Having the Conversation

If you’re anything like me… your friends threaten to cut down a tree every time you give them “the look.” Perhaps the look was meant to go unnoticed but you and your friend both know you have cold, filtered water in the fridge. And that plastic water bottle is bound to end up in the stomach of a whale that happens to beach on the world’s last coral reef when it starves to death.

That look means there is already a lecture running through my head. I know it and so does everyone else.

I’ve been having difficulty lately having a conversation with my friends about anything sustainable. Choosing not to have that water bottle, turning off lights, recycling those cans, taking the trolley instead of your car. Especially when those friends think it’s all just a bit much.

What’s worse is feeling like a hypocrite– especially when I can see myself making decisions that are different, but certainly no more sustainable. For example, this past semester I did Semester at Sea (which I hope to blog about in the future) and traveled across the globe on a ship. In those 4 months on a ship, I alone used 10 years of fossil fuels in 4 months (a professor estimated that we used the average of over 6000 years worth–based on the average American– total). And, according to this: http://www.footprintnetwork.org/en/index.php/GFN/page/calculators/ … I would need 5.5 planets to support my lifestyle even without SAS.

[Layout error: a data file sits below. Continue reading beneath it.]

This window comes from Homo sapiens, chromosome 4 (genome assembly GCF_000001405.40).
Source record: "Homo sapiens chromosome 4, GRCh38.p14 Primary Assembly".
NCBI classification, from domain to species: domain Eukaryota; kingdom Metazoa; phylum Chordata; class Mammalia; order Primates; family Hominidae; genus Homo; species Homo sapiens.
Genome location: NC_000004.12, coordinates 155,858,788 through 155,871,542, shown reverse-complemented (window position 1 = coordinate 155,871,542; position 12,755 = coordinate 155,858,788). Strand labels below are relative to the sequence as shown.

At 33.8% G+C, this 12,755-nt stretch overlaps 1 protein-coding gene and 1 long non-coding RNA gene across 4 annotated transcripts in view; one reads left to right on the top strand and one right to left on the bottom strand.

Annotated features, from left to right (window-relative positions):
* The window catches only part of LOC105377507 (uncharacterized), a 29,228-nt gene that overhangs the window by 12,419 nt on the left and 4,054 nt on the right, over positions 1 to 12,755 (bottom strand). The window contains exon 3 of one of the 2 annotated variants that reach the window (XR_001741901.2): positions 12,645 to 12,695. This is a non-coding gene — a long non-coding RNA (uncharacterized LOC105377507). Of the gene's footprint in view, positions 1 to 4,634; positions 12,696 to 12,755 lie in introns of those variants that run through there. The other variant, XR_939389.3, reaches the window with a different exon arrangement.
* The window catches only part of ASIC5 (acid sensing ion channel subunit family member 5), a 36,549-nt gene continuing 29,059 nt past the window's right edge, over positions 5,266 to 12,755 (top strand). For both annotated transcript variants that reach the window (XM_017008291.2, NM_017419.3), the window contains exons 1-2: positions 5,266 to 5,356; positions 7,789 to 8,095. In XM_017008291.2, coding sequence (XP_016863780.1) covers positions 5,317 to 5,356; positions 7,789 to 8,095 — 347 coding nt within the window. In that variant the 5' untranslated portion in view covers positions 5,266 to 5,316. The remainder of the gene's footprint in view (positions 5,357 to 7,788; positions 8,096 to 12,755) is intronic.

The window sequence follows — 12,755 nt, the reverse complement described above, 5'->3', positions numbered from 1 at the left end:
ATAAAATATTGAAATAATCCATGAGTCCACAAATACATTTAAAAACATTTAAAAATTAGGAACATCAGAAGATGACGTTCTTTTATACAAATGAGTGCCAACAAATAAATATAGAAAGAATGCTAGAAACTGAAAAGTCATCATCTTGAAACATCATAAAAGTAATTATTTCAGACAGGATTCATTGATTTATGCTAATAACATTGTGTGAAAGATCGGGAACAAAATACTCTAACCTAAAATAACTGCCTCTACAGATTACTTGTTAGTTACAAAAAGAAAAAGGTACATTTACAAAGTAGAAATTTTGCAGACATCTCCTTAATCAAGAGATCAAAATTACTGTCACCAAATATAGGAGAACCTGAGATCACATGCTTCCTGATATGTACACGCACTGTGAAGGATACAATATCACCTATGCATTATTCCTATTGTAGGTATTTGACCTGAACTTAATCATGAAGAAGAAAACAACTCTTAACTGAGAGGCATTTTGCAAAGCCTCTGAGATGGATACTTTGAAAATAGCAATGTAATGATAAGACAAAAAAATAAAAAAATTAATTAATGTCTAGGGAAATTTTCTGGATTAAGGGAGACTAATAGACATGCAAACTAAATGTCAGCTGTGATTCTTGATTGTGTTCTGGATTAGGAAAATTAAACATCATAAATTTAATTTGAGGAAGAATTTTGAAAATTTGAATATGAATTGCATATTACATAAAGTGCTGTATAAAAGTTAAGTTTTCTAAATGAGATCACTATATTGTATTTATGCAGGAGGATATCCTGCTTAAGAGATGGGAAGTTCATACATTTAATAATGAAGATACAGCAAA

But here’s the thing: every time I mention sustainability, I know somewhere deep down, my friend is thinking about it. And I want to live up to my own recommendations. When it comes time to make a decision between what is best and what is convenient, each time the decision becomes better.

So, I’ve decided to write myself a few tips (and perhaps request a few in return?) for future conversations:

  1. Remember that being sustainable isn’t about being perfect all the time. It’s about moving toward a lifestyle the world (and all of its plants/animals) can support. Even when someone decides to have their meal in a plastic container wrapped in a plastic bag with plastic utensils, you don’t have to be the person who points it out.
  2. Let someone like Bill Nye the Science Guy explain things for you. Why should you have to be the bad guy?
  3. Ask them to do quizzes so they know you’re not the only one in on this.
  4. Mention something you read. Don’t direct it at anyone in particular.
  5. Talk about your own flaws.
  6. Talk about why it matters to you. Mention babies. Babies are always an important part of being sustainable.
Do we even need to talk about this?
Do we even need to talk about this?

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